144 and 2006 are the numbers to know with Phillip Rivers. The veteran has started 144 straight games and has not missed a game since 2006. When it comes to reliability based on history, there is only one other active quarterback that can contend with Phillip Rivers. Despite this stellar history, Rivers is in the top third of the league for pass attempts as well as in the top third of the league for taking sacks. As he continues into his mid 30’s, we will have to see if he can continue his good fortune. For those who do have something riding on Phillip Rivers, keep in mind that he did have what reporters called “a significant back injury” last year, but at this point it seems that he has avoided surgery. The bulging disc injury that he is reported to have should be manageable with some good Physical Therapy and maybe some extra back support during games. Furthermore the offer of an extension by the San Diego Chargers leads me to believe that their medical staff is not that concerned with his back. I wouldn’t worry much about this injury specifically, but it may be a preview of what is to come for an aging QB that tends to be a bit more reckless than the Brady’s and Manning’s of the world.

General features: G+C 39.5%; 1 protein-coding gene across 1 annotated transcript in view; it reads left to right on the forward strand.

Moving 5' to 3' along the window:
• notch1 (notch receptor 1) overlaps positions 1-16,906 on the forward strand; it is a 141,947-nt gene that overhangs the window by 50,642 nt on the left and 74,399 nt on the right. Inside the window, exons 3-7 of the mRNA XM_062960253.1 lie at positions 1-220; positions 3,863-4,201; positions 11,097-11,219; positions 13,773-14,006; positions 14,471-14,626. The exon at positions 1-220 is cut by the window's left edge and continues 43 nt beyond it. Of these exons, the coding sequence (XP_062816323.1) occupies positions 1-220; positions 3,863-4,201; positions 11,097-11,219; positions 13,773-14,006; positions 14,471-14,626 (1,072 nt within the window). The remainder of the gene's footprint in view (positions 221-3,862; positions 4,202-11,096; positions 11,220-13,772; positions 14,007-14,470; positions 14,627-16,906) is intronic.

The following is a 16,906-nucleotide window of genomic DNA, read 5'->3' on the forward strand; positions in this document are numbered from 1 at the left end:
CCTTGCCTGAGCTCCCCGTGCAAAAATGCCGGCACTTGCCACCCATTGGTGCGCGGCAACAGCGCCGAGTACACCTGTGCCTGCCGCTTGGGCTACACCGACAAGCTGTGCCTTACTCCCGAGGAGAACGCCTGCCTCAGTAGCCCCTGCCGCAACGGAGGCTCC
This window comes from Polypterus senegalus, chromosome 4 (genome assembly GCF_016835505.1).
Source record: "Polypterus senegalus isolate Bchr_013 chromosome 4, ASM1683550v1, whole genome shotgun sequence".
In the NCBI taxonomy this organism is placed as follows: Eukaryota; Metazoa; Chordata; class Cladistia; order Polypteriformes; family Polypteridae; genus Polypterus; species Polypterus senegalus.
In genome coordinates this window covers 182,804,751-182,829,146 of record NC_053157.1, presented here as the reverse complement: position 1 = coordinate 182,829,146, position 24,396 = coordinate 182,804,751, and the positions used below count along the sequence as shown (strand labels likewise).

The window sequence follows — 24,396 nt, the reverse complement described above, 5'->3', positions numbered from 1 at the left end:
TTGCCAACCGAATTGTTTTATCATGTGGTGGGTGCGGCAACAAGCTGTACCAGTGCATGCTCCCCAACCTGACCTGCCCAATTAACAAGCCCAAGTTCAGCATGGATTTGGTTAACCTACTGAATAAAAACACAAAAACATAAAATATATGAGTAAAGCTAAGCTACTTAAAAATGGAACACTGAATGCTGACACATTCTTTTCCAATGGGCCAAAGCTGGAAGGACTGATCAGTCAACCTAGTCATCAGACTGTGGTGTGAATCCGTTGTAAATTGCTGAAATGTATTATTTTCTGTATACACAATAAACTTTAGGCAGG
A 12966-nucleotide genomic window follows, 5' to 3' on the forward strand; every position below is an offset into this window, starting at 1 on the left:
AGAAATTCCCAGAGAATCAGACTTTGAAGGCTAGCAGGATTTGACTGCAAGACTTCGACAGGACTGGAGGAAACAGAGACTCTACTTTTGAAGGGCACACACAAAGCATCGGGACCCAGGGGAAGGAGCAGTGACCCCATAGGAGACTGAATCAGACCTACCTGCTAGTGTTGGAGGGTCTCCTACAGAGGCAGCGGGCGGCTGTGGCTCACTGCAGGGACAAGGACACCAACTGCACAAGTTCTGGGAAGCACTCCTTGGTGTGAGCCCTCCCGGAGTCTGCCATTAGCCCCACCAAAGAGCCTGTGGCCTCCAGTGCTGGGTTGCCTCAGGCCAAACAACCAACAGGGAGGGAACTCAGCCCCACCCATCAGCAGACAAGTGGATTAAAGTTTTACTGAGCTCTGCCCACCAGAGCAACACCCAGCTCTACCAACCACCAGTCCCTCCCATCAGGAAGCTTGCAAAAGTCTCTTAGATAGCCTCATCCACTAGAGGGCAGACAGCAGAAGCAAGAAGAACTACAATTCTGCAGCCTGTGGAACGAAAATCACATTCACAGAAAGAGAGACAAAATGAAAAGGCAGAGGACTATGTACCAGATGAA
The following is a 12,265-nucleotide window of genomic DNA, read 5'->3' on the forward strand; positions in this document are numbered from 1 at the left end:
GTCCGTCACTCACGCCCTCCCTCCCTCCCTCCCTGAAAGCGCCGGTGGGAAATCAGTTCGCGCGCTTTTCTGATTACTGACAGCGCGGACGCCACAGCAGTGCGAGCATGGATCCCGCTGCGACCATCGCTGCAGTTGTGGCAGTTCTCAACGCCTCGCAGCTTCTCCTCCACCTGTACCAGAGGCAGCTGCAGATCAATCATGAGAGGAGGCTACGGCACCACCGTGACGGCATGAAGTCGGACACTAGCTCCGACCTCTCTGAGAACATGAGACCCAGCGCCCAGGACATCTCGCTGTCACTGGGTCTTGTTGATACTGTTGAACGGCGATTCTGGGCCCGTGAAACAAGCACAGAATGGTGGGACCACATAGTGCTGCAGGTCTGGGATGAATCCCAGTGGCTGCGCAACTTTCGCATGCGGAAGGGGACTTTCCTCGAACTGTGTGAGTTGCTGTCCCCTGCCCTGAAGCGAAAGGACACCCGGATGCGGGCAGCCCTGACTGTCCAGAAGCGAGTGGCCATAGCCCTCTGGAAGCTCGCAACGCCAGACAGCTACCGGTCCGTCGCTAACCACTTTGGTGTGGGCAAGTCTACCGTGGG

14. Cam Newton: SEP Rating – 95